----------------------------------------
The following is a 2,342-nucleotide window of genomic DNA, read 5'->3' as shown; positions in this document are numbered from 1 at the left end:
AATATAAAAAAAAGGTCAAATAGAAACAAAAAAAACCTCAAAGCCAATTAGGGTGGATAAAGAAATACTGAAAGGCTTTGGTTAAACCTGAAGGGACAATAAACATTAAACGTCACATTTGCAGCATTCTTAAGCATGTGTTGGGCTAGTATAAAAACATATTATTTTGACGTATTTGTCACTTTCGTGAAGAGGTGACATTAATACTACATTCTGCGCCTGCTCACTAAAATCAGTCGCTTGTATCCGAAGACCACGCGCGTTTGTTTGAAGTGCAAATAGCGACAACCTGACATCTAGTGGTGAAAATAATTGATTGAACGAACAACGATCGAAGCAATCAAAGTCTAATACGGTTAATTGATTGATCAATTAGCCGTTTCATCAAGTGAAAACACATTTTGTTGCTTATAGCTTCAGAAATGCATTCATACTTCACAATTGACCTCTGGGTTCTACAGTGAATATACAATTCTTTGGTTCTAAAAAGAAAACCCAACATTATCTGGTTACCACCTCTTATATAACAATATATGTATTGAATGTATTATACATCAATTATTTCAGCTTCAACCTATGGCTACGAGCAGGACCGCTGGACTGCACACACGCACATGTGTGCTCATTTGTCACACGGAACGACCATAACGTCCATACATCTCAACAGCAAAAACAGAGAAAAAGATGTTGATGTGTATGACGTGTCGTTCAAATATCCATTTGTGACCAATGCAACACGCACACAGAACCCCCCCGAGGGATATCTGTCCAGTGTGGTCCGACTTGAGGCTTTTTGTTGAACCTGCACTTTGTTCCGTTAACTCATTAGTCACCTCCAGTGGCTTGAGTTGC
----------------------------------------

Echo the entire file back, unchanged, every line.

The following is a 2,342-nucleotide window of genomic DNA, read 5'->3' as shown; positions in this document are numbered from 1 at the left end:
AATATAAAAAAAAGGTCAAATAGAAACAAAAAAAACCTCAAAGCCAATTAGGGTGGATAAAGAAATACTGAAAGGCTTTGGTTAAACCTGAAGGGACAATAAACATTAAACGTCACATTTGCAGCATTCTTAAGCATGTGTTGGGCTAGTATAAAAACATATTATTTTGACGTATTTGTCACTTTCGTGAAGAGGTGACATTAATACTACATTCTGCGCCTGCTCACTAAAATCAGTCGCTTGTATCCGAAGACCACGCGCGTTTGTTTGAAGTGCAAATAGCGACAACCTGACATCTAGTGGTGAAAATAATTGATTGAACGAACAACGATCGAAGCAATCAAAGTCTAATACGGTTAATTGATTGATCAATTAGCCGTTTCATCAAGTGAAAACACATTTTGTTGCTTATAGCTTCAGAAATGCATTCATACTTCACAATTGACCTCTGGGTTCTACAGTGAATATACAATTCTTTGGTTCTAAAAAGAAAACCCAACATTATCTGGTTACCACCTCTTATATAACAATATATGTATTGAATGTATTATACATCAATTATTTCAGCTTCAACCTATGGCTACGAGCAGGACCGCTGGACTGCACACACGCACATGTGTGCTCATTTGTCACACGGAACGACCATAACGTCCATACATCTCAACAGCAAAAACAGAGAAAAAGATGTTGATGTGTATGACGTGTCGTTCAAATATCCATTTGTGACCAATGCAACACGCACACAGAACCCCCCCGAGGGATATCTGTCCAGTGTGGTCCGACTTGAGGCTTTTTGTTGAACCTGCACTTTGTTCCGTTAACTCATTAGTCACCTCCAGTGGCTTGAGTTGC